On mobile phones with GNOME
Ever since I met @Kekun in Barcelona, during LAS 2019, I got intrigued by this wave of “running GNOME on phones”. It took several months until I could get my teeth into it though. Between my Sugar applications project, Flatseal, a new job and, mostly, due to how hard it is to get a proper Linux-capable phone in Paraguay, I had no time or choice really.
My first mobile-related project started in August, after many failed attempts to buy a proper Linux-capable phone, I decided that my only way forward was to get a refurbished Moto G4 Play, which has acceptable support thanks to PostmarketOS. The project goal was to provide more clarity on how far we are from a Flathub-powered GNOME community-driven OS for phones. The results were better than I expected, but still far from a daily driver. If you’re curious about this research you can find it here.
To my surprise, one of the biggest missing pieces was the file manager. I tried all the options that fell into my selection criteria, but none provided a good experience for me. The major issue I found is that the available options seem to land on a “designed for the desktop, but will fit in a small screen with a few tweaks to improve the UI” category.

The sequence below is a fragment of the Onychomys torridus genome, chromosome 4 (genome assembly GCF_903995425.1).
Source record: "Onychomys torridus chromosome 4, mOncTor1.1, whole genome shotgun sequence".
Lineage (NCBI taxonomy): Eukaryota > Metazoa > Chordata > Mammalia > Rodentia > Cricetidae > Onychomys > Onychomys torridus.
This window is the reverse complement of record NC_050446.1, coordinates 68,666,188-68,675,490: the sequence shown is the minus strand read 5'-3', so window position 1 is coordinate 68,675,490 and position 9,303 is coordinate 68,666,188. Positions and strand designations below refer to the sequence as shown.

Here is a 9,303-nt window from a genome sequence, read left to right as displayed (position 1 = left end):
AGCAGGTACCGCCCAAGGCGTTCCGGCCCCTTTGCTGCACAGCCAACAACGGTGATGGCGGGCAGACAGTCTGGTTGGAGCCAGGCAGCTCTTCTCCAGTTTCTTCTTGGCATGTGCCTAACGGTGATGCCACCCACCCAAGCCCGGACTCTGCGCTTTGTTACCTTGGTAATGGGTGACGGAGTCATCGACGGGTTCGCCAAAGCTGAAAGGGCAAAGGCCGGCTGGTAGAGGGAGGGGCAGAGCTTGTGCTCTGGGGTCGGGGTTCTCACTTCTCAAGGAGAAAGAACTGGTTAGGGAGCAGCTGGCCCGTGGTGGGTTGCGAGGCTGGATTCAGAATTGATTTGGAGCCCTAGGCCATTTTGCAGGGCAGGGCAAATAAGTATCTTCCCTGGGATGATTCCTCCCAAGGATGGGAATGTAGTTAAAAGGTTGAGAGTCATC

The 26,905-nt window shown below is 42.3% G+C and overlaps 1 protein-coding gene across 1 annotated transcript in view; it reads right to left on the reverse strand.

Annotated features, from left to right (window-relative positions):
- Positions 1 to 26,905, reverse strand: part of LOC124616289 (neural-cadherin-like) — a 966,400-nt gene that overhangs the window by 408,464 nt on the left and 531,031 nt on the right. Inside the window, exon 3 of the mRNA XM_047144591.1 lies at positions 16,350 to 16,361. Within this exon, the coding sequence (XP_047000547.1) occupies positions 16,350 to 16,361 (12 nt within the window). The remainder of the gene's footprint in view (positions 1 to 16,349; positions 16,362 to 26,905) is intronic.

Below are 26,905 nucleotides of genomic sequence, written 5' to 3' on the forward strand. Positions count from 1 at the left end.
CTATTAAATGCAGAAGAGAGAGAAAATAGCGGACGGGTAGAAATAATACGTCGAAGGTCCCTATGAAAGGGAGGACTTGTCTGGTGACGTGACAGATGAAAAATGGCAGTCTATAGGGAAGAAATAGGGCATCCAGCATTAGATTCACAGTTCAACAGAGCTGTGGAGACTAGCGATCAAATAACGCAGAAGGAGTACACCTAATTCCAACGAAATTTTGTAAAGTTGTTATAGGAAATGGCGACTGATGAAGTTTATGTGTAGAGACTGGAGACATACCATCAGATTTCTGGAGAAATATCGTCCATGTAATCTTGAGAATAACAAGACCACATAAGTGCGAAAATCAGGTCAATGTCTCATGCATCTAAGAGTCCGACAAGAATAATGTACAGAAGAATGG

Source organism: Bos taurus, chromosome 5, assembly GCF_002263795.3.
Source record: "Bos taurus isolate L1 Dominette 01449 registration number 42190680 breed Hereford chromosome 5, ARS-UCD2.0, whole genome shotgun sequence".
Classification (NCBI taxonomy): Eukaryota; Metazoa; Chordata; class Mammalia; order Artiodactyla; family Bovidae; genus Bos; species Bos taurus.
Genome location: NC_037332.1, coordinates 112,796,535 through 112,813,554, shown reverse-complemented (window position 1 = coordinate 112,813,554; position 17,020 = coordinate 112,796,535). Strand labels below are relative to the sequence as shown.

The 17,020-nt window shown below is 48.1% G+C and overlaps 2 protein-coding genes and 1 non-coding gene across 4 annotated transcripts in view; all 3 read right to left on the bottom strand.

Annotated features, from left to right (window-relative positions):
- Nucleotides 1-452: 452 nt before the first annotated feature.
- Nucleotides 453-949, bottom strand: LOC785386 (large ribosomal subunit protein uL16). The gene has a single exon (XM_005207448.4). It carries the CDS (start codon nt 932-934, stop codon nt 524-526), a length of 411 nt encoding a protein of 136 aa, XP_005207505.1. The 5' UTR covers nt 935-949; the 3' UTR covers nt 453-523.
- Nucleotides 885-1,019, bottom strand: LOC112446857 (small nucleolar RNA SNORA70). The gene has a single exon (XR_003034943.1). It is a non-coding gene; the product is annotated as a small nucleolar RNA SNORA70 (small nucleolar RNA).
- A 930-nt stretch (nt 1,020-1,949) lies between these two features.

Since then, I started to think about how would a simple file manager for phones would look like. By simple I mean two things. First, that it provides that ninety percent of things that people need to manage their files and, second, a UI/UX that is specifically crafted for phones and small touch screens.
A couple of weeks ago I finally got the weekend slots I needed to hack on these ideas.
A minimalist file manager for those who want to use Linux mobile devices.
That was the best description I could come up with, hah, it’s funny because it’s true. Portfolio is my first application that is one hundred percent designed for mobile devices. Supports the most simple, yet most common, tasks like browsing, opening, moving, copying, deleting and renaming files.
A whole weekend went into just getting the interaction model right, but I believe it paid off. The UI is clean. The relevant actions are always visible and just one tap away. The application assumes it’s running on a resource limited device and, therefore, sacrifices some speed for improved responsiveness. As seen above, it even provides an About “dialog” fit for small screens.
Of course, this application is far from perfect and, actually, it’s just a few days old. It urgently needs lazy loading, an explicit way to get out of selection mode, tests, tests, tests, among other things but, I believe getting the interaction model was the right priority for these limited weekend slots.
Portfolio is now available on Flathub. If you have a Linux-capable phone, please give it a try!